We need a change in youth ministry. 

The reason is simple: students are still leaving. Despite our best efforts and our most innovative programs, the trend continues. If you work with students, either in a church or school, you've come across some of the statistics. They vary. But across the board, the result is the same. Once students graduate high school and begin their independent lives, church drops off their radar, at least for a time. It becomes a low priority, if a priority at all. Some return, some don't. 

Now, the majority of recent studies show that students disassociate themselves with Christianity for reasons other than we expect. They aren't leaving because they lack answers to difficult questions, or because they have an insufficient worldview. They leave because they feel like they "grew out of it." Or it was time for a life change. Or they were ready for something new. They fail to see Christianity's value once a new chapter of their lives begins. They're silently drifting away, still at an alarming rate. 

Why have our best tries at keeping kids in church failed? Because we're treating them like kids. We've tried to dress them up and deck them out for life on their own, and for good reasons. It's a big change, to go from teenager to adult. It's socially demanding. It can be spiritually trying. So we've tried to send them out feeling equipped, as if for battle. But we've sent them out as little children dressed in armor that's too big or too wearisome for them to carry. That's not a fault of the armor; we've just missed the problem. 

Youth need to grow up. 

Of course kids need to grow up; that's not news to anyone. But our methods and programs in churches and classrooms don't usually line up with the problem. Youth ministries are still entertaining students, not guiding them into adulthood. Classes are still pouring information into students' heads, not helping them explore the world on their own. In order for youth to become adults, they've got to be invited, guided, and led into adulthood. How?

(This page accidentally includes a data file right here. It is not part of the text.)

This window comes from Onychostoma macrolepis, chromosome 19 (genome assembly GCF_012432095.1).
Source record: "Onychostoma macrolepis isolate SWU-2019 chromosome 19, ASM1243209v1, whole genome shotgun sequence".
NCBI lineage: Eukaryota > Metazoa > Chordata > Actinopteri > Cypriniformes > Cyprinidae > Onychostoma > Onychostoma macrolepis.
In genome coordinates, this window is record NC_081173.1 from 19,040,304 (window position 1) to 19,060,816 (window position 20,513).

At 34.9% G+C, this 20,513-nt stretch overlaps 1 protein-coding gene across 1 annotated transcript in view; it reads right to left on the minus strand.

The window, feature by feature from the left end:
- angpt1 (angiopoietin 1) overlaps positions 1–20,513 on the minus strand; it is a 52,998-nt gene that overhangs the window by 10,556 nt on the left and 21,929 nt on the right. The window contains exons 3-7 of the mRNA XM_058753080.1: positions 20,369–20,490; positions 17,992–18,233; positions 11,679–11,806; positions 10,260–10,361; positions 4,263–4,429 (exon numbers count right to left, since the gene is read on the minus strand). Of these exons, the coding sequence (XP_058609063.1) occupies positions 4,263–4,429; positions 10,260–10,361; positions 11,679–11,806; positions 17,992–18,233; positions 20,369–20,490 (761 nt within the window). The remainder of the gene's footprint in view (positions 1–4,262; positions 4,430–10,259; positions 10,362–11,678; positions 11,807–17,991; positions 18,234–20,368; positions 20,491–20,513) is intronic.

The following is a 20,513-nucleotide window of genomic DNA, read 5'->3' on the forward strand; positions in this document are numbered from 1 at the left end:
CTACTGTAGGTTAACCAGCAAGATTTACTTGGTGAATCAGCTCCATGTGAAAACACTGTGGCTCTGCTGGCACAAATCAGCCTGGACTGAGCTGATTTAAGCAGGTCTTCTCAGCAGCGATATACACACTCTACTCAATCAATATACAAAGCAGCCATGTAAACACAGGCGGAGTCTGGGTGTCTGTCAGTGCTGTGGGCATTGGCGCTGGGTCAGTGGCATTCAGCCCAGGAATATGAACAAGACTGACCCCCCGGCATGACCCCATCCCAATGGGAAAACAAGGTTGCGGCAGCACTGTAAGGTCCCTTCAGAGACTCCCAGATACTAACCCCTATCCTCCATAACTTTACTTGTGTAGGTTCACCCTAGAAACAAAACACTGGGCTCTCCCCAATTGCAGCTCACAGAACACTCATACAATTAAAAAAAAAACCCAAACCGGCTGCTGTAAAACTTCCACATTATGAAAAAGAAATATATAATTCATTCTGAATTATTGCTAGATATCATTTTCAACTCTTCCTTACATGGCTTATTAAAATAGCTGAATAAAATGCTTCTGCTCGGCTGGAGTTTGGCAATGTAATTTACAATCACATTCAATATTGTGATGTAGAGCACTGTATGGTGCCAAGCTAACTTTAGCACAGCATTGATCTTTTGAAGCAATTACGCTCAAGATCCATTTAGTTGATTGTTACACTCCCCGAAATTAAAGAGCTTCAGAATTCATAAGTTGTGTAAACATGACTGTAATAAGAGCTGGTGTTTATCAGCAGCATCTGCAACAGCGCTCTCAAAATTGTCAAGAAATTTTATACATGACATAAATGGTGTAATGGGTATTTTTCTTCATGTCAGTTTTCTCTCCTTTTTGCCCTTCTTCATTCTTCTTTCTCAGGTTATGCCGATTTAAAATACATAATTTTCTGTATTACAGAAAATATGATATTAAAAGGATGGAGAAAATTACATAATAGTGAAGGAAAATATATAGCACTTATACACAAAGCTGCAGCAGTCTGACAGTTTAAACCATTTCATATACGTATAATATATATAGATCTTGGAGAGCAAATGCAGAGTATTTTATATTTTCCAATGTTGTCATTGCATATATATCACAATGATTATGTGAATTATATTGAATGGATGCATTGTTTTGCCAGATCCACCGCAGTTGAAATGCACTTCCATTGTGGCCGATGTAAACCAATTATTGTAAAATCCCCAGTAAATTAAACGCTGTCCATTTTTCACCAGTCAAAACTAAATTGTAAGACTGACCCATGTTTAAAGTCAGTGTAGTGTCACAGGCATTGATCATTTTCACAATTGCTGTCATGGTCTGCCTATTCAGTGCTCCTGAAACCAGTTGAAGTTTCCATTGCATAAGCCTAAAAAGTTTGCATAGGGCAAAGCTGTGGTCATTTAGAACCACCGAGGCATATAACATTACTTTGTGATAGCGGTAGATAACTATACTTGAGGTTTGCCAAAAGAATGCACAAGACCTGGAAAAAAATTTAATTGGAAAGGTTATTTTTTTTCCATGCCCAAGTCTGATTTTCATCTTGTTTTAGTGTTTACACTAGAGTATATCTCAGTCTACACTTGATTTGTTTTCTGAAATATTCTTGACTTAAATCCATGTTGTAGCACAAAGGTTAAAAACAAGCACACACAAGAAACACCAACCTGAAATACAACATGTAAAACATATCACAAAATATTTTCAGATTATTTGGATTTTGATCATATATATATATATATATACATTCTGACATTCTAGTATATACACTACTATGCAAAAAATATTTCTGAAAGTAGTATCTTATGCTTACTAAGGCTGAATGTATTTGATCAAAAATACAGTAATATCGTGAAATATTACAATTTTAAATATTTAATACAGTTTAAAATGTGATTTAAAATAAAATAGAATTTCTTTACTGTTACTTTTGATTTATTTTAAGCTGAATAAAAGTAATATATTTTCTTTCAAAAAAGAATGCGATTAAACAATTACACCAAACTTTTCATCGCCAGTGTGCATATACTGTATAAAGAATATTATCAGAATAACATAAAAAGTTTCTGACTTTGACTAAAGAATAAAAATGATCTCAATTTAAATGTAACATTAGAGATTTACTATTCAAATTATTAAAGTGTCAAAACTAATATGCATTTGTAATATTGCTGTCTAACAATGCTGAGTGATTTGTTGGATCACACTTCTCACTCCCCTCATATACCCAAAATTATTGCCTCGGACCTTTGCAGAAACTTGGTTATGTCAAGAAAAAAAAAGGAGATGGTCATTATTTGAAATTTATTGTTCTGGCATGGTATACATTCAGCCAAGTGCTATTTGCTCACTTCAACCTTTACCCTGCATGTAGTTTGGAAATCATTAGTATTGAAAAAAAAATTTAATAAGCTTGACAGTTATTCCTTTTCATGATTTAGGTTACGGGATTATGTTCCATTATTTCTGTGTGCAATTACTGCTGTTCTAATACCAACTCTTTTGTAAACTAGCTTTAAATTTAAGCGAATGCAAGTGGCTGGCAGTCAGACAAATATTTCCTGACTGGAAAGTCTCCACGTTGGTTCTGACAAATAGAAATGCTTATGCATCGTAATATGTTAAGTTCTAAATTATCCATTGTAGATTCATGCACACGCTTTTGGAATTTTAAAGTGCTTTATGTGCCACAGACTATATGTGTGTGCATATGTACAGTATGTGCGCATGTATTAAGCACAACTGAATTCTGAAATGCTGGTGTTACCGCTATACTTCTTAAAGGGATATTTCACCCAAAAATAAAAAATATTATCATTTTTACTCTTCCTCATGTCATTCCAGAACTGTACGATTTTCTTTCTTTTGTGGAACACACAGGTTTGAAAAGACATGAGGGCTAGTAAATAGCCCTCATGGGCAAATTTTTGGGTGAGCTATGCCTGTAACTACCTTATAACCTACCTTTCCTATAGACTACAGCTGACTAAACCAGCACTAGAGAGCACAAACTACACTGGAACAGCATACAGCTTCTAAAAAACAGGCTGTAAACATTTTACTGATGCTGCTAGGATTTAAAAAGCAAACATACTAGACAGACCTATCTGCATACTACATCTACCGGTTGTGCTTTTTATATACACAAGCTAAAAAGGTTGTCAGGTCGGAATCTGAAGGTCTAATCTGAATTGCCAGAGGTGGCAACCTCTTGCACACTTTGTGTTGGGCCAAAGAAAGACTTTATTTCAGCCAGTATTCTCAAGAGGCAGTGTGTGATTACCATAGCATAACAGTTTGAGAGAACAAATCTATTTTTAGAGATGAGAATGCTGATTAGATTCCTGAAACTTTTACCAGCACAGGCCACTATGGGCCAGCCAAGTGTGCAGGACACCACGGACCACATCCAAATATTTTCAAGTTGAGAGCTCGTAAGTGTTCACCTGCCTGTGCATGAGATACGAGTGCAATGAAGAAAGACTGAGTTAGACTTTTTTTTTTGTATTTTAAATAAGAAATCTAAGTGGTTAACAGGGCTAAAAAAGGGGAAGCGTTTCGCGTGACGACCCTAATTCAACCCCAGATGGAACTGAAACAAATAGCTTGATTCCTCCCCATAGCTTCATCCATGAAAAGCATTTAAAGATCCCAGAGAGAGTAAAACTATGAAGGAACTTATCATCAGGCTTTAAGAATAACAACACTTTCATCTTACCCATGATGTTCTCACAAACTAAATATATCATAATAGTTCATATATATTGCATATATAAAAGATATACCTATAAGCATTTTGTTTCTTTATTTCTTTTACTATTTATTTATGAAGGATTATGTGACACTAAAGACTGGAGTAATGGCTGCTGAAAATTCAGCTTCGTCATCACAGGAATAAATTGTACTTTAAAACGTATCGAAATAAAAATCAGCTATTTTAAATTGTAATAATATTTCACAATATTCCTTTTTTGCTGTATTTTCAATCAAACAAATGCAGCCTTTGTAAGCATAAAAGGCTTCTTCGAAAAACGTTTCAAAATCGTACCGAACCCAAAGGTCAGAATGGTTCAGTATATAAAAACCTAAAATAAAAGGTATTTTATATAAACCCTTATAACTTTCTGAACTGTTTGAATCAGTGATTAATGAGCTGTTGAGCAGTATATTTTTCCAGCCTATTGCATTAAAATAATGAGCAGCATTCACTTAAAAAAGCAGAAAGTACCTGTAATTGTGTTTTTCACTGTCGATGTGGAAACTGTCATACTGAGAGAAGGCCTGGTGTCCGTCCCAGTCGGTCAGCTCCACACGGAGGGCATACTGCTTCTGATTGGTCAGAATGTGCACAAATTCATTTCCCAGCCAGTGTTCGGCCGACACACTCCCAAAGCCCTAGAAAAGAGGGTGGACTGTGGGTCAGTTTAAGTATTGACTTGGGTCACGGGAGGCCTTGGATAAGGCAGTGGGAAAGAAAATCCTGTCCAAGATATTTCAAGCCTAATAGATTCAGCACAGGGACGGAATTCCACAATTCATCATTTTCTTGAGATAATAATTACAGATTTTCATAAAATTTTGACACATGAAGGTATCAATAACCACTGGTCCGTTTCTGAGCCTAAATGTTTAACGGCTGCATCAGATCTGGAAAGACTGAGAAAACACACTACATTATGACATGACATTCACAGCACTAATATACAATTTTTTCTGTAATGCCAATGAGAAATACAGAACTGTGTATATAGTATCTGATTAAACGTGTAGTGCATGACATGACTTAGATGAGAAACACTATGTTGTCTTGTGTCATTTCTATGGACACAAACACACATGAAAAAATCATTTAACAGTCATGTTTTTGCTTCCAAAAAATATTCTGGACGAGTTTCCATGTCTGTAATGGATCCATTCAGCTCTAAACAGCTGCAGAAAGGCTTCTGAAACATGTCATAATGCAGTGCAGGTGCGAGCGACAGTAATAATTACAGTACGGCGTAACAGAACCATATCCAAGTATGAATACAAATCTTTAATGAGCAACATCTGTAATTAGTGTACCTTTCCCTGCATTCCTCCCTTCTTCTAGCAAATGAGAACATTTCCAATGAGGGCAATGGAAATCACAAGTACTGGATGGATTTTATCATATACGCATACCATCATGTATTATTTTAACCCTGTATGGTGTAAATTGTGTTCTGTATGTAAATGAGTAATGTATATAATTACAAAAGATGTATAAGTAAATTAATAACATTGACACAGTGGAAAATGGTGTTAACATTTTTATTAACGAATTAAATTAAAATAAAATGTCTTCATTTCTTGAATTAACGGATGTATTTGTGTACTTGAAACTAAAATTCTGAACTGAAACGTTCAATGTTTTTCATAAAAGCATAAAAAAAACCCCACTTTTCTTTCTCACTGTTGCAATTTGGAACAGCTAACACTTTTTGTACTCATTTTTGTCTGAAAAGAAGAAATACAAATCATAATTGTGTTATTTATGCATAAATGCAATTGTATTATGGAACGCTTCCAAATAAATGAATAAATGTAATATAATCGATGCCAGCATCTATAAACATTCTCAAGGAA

First, we can acknowledge that youth who are in Christ already have everything they need. They have Christ's example, his Spirit, and his Church to help them grow. With these three, youth can pattern their lives after Christ.

We know that as soon as any person is "in Christ," whether she be fifty or five, she sets out on the road to become like him. Fully. That means Christian youth are already capable of becoming mature Christians, just by virtue of being in Christ. They've got the same Spirit, and they're capable of the same wisdom and discovery as any adult. 

They have everything they need, in Christ and His Church. So we in Christ's Church are to help. In order to grow, students need the help of mature, wise Christians. Leaders who will see them not only as they are, but also as they will become; who will acknowledge the real limitations that students have, and help them grow. Because the youth who are getting ready to become adults don't need condescension; they need patience, assistance, and grace.

Christian youth are ready to become adults. In fact, most of them are eager. They want us to acknowledge that they have something valuable to give to Christ's body, because they do. We can turn toward them, and receive from them as equal members of Christ's body. It's time to stop pretending that we know it all or that we have it all together. Instead, let's invite them to join us as we search for wholeness in Christ.

We need a change in youth ministry. We need to start thinking about youth ministry that makes adults. We need to re-think our programs, our teaching, and our integration into other "adult" ministries. And we can start by remembering that students have what they need to grow. Our job, then, is to work alongside Christ and his Spirit to lead students up into adulthood. Because once they see, feel, and proclaim Christ's total freedom, they'll stay.  

Read Wheatstone's research on youth leaving church.


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